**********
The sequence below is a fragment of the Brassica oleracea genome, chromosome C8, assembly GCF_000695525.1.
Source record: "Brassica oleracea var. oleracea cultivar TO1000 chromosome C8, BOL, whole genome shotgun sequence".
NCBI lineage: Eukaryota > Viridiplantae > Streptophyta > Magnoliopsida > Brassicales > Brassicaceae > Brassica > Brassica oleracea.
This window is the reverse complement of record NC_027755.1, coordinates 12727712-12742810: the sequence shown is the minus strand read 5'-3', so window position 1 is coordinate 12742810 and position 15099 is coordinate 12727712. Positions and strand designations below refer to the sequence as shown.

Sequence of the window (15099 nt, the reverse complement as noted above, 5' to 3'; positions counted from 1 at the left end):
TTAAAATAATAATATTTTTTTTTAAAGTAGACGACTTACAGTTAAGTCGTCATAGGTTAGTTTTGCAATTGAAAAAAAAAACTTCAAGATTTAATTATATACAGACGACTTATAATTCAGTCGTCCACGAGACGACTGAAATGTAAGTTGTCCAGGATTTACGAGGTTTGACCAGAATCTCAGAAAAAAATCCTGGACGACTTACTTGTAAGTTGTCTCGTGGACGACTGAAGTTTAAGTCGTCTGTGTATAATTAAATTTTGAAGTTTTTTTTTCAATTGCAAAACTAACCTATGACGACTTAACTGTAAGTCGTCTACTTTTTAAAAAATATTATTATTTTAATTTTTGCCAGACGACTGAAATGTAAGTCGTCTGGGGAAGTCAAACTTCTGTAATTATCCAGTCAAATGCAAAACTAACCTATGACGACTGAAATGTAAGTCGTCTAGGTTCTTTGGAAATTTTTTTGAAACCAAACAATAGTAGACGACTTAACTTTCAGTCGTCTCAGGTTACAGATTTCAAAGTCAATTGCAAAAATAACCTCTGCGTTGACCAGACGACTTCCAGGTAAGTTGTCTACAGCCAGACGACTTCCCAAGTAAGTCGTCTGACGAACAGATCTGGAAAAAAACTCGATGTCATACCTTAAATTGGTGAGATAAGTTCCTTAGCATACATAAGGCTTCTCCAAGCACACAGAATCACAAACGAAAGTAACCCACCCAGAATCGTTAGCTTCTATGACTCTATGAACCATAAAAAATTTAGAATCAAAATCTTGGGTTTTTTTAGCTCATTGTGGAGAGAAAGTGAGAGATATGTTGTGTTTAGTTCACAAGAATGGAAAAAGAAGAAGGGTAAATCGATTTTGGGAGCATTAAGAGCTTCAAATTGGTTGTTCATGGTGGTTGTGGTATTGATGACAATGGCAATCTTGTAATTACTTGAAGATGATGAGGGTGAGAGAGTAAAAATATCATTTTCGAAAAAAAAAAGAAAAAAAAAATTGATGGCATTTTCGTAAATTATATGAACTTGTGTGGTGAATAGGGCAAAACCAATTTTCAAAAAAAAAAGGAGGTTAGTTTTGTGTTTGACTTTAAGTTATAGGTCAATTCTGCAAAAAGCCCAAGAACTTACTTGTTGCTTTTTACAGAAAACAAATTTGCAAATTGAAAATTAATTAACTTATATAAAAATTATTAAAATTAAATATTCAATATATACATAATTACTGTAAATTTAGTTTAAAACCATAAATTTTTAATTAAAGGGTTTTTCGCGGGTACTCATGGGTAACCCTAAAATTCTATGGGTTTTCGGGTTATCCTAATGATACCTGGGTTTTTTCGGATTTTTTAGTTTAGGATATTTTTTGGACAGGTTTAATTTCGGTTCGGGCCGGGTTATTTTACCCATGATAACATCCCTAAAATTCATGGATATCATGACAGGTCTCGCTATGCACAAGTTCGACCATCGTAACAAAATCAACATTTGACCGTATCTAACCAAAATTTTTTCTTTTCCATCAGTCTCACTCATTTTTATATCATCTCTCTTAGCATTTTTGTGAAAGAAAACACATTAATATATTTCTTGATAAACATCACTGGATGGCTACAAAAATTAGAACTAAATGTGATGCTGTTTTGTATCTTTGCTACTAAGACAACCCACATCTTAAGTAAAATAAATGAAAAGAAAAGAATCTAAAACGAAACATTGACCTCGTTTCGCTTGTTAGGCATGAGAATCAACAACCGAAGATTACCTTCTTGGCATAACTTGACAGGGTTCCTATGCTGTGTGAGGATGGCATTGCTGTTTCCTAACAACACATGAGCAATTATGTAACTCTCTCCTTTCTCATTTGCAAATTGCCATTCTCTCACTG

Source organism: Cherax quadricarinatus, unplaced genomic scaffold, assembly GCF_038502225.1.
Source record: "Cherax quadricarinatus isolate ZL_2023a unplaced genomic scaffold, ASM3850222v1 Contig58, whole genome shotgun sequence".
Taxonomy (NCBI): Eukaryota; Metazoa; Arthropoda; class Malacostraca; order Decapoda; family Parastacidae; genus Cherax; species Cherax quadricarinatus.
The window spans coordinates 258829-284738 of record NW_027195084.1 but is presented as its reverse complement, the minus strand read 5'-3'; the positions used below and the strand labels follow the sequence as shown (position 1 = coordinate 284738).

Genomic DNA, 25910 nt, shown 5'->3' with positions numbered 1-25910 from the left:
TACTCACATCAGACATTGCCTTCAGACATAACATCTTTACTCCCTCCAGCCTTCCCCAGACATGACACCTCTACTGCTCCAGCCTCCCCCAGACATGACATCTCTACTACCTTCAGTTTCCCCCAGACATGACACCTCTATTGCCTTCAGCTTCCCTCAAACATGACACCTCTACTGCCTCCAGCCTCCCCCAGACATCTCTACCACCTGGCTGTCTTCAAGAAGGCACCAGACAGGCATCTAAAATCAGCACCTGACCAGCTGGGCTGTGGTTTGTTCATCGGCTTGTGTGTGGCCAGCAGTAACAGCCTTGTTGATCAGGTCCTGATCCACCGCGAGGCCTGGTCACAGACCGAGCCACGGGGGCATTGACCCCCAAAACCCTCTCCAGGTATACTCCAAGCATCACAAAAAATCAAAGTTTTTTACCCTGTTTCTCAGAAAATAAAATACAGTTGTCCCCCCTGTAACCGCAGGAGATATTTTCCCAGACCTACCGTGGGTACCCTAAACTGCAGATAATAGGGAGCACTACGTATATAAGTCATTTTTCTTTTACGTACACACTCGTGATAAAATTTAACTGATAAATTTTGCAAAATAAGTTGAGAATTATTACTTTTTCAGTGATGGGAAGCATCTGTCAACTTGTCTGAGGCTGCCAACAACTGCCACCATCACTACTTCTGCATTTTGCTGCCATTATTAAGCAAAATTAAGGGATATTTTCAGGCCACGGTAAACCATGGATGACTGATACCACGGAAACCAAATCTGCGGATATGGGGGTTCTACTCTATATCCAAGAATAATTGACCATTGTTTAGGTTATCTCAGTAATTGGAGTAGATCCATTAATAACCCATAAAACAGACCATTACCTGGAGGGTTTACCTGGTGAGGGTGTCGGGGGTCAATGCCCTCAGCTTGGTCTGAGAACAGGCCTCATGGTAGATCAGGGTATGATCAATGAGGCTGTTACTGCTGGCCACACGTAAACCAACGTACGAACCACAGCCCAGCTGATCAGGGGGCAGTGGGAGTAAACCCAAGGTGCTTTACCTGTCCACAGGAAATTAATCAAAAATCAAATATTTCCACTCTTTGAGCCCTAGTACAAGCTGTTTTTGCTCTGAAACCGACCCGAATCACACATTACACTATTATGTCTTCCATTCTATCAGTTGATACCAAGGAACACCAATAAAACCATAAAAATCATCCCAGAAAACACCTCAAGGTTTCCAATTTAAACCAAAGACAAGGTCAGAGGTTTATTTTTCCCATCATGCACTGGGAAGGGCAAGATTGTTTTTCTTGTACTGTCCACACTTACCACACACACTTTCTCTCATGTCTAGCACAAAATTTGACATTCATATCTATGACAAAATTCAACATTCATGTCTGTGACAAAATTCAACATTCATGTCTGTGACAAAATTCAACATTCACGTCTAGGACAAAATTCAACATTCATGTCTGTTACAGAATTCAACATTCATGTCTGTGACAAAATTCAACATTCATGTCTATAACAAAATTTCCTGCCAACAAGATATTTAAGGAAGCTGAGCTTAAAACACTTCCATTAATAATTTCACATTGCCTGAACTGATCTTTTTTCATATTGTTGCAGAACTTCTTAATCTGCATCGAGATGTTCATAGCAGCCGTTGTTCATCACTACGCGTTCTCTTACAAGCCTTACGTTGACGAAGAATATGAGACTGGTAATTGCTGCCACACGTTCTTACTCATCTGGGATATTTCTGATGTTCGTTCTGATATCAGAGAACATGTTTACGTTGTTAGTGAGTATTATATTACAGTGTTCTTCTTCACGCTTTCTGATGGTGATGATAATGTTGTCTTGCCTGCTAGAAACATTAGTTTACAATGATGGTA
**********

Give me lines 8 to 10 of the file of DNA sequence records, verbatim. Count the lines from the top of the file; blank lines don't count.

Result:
Source record: "Cherax quadricarinatus isolate ZL_2023a unplaced genomic scaffold, ASM3850222v1 Contig58, whole genome shotgun sequence".
Taxonomy (NCBI): Eukaryota; Metazoa; Arthropoda; class Malacostraca; order Decapoda; family Parastacidae; genus Cherax; species Cherax quadricarinatus.
The window spans coordinates 258829-284738 of record NW_027195084.1 but is presented as its reverse complement, the minus strand read 5'-3'; the positions used below and the strand labels follow the sequence as shown (position 1 = coordinate 284738).